NATO’s “Space Policy” Outlines Readiness To Jointly Respond To Attacks In Space

By Isabel van Brugen

NATO made public its official “overarching Space Policy” this week, outlining how it would protect its members from space attacks, citing threats from potential adversaries.

The U.S.-led alliance said its collective defense principles will be extended to outer space in response to developments made at last year’s Brussels Summit.

“At the 2021 Brussels Summit, Allies agreed that attacks to, from, or within space present a clear challenge to the security of the Alliance, the impact of which could threaten national and Euro-Atlantic prosperity, security, and stability, and could be as harmful to modern societies as a conventional attack. Such attacks could lead to the invocation of Article 5. A decision as to when such attacks would lead to the invocation of Article 5 would be taken by the North Atlantic Council on a case-by-case basis,” the document states.

Article 5 of NATO’s founding treaty states that an attack on any one of the 30 allies will be considered an attack on them all. Until now, it has only applied to more traditional military attacks on land, sea, or in the air, and more recently in cyberspace.

Considering that members have recognized that space is essential to NATO’s deterrence and defense, NATO will consider a range of potential options, for council approval, across the conflict spectrum to deter and defend against threats to or attacks on allies’ space systems, it said.

Around 2,000 satellites orbit the earth, over half operated by NATO countries, ensuring everything from cellphone and banking services to weather forecasts. Military commanders rely on some of them to navigate, communicate, share intelligence, and detect missile launches.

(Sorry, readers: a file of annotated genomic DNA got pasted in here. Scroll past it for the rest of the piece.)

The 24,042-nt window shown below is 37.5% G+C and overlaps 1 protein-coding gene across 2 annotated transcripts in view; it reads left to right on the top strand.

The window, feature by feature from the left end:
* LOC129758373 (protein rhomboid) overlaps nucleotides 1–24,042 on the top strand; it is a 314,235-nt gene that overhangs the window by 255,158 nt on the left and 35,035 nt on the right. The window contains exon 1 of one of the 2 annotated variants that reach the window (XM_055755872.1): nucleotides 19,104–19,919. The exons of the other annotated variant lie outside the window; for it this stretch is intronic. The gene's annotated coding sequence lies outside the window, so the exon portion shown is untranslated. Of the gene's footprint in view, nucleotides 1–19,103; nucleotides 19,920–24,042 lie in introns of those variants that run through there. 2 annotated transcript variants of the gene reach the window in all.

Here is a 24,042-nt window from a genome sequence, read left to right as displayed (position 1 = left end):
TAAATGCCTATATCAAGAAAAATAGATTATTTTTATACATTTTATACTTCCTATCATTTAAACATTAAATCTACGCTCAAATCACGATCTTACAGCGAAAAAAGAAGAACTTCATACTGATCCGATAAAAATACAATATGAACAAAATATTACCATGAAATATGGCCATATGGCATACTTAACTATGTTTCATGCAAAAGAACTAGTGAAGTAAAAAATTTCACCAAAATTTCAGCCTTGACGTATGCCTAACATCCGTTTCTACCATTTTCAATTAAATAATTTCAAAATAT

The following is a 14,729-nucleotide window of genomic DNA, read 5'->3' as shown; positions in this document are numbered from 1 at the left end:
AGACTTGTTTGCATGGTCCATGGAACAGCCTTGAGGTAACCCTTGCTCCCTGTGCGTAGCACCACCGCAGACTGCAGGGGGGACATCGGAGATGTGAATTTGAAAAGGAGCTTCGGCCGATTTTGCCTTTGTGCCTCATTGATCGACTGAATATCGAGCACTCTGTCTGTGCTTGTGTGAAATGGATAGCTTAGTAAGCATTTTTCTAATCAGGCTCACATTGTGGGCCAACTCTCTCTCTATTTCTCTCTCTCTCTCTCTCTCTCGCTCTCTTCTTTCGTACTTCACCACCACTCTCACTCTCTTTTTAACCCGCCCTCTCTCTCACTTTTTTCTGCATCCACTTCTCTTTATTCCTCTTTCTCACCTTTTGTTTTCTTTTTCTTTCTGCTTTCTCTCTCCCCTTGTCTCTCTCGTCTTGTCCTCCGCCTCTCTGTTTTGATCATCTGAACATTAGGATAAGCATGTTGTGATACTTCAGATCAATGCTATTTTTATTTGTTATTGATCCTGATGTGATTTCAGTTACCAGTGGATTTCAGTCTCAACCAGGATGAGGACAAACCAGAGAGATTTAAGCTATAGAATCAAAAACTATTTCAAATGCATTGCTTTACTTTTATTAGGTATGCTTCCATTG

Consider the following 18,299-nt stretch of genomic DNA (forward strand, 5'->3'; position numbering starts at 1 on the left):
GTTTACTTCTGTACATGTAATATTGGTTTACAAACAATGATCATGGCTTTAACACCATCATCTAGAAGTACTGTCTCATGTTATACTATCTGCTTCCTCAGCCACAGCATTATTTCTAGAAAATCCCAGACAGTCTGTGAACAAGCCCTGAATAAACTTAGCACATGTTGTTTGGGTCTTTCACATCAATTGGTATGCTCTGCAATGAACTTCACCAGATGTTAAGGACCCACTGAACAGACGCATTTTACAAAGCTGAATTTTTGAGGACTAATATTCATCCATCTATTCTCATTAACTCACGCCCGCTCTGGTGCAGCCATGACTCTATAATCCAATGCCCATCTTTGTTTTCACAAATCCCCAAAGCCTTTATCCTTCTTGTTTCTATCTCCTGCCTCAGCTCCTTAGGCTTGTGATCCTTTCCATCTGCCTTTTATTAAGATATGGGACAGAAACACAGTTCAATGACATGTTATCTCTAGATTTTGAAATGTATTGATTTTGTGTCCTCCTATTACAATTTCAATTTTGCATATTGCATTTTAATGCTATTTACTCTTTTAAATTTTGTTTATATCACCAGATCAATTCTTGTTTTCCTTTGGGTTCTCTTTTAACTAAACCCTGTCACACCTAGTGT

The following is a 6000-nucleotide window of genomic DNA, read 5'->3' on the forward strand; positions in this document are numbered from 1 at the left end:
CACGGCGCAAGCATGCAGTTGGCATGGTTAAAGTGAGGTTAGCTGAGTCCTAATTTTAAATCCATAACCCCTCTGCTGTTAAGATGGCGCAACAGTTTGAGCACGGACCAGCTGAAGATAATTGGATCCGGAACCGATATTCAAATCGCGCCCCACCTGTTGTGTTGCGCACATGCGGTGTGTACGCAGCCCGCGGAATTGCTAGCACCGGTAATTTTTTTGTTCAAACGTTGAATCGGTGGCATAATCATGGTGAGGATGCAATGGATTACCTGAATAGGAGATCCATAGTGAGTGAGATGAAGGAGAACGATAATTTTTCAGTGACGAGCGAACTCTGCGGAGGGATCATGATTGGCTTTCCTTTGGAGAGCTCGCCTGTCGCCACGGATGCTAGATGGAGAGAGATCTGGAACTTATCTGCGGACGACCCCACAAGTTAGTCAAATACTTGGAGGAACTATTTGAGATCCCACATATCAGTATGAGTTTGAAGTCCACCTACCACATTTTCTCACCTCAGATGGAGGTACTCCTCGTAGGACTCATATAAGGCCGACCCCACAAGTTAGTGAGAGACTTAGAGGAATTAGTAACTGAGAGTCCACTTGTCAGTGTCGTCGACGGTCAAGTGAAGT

In December 2019, NATO leaders declared space to be the alliance’s “fifth domain” of operations. Many member countries are concerned about what they say is increasingly aggressive behavior in space by China and Russia.

Space has become “increasingly important” for the security and prosperity of NATO members, the alliance added.

“Space is an inherently global environment and any conflict that extends into space has the potential to affect all users of space. Even in cases where NATO is not involved in conflict, Allies’ space systems could be affected,” the document reads.

NATO noted that a number of nations are developing counter-space and anti-satellite systems.

“Potential adversaries” in particular are pursuing the development of a wide range of capabilities from non-kinetic (such as dazzling, blinding, and jamming of space assets) to kinetic destructive systems (such as direct-ascent anti-satellite missiles, on orbit anti-satellite systems, and laser and electromagnetic capabilities), it said.

“Such space destruction, disruption, degradation, and denial capabilities are further exacerbated by the susceptibility of space to hybrid approaches and the associated difficulty of attributing harmful effects to space systems. Some threats, such as signal jamming and cyber attacks, can potentially be caused also by non-state actors, including terrorist organizations.”

The document says, “Many threats to Allies’ space systems originate in the cyber domain and are likely to increase.”

NATO said it would carry out its activities in outer space in accordance with international law, including the U.N. Charter, “in the interest of maintaining international peace and security and promoting international cooperation and understanding.”

Baiba Braze, NATO assistant secretary general for public diplomacy, said in a statement on Twitter on Monday that it is “no surprise” that space is essential to NATO’s deterrence and defense.

“Space has fascinated our imagination for centuries,” said Braze.

The UK Space Command expressed support for the policy, saying on Twitter, “Space is a congested & competitive domain which is increasingly important for civilian and military activities.”

“We rely on #space systems for everything from weather forecasts & navigation to intelligence & missile detection. But potential adversaries could threaten our freedom to operate, including with anti-satellite systems. #NATO’s new space policy sets out our approach,” said NATO Press Officer Dylan P. White.

Source: The Epoch Times via ZeroHedge

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